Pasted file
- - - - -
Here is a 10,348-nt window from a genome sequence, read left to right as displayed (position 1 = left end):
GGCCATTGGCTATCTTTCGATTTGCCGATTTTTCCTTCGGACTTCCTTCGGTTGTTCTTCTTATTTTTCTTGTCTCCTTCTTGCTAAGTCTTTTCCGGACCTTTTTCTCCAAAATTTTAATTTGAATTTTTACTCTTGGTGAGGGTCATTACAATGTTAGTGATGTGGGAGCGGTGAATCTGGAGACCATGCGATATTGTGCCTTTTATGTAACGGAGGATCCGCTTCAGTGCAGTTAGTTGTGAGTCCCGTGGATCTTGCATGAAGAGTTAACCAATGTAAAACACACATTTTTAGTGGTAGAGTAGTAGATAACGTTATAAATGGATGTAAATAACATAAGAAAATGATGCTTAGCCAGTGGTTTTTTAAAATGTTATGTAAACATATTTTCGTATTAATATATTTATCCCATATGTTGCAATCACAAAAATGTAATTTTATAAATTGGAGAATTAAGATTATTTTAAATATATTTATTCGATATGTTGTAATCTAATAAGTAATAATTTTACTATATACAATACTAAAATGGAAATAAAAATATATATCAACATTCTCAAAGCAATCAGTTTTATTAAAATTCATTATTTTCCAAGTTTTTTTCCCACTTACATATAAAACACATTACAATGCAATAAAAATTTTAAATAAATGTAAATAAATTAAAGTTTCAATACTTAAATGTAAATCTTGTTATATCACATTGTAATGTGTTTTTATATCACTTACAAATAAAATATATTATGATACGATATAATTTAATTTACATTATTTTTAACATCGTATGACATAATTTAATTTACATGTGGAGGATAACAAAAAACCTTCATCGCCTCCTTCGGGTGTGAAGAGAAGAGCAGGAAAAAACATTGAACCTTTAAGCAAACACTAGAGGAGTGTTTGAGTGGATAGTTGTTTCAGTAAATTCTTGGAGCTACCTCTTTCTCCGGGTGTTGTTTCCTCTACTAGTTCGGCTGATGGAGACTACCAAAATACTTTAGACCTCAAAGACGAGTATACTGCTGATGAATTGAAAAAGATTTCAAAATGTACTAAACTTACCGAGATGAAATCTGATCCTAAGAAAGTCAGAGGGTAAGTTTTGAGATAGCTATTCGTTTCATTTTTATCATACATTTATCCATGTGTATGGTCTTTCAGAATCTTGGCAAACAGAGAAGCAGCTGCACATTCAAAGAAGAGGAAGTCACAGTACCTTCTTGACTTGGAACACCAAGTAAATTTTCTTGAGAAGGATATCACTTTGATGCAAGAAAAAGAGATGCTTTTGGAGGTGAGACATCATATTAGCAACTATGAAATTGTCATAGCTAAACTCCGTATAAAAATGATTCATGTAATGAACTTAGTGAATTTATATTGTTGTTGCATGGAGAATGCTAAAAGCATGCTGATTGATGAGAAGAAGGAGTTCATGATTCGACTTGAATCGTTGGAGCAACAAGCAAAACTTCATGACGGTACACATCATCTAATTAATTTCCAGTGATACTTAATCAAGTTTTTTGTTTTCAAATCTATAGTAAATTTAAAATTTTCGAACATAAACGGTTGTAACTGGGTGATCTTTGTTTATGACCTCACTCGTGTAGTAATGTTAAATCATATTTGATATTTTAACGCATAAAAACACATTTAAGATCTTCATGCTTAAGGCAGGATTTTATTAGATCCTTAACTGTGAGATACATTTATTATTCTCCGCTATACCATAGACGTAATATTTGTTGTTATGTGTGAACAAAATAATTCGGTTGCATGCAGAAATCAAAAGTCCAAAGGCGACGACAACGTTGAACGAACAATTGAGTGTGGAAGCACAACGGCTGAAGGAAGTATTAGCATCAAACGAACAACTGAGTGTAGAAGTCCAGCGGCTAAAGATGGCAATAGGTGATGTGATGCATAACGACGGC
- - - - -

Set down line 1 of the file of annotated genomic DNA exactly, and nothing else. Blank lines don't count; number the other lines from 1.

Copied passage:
Here is a 10,348-nt window from a genome sequence, read left to right as displayed (position 1 = left end):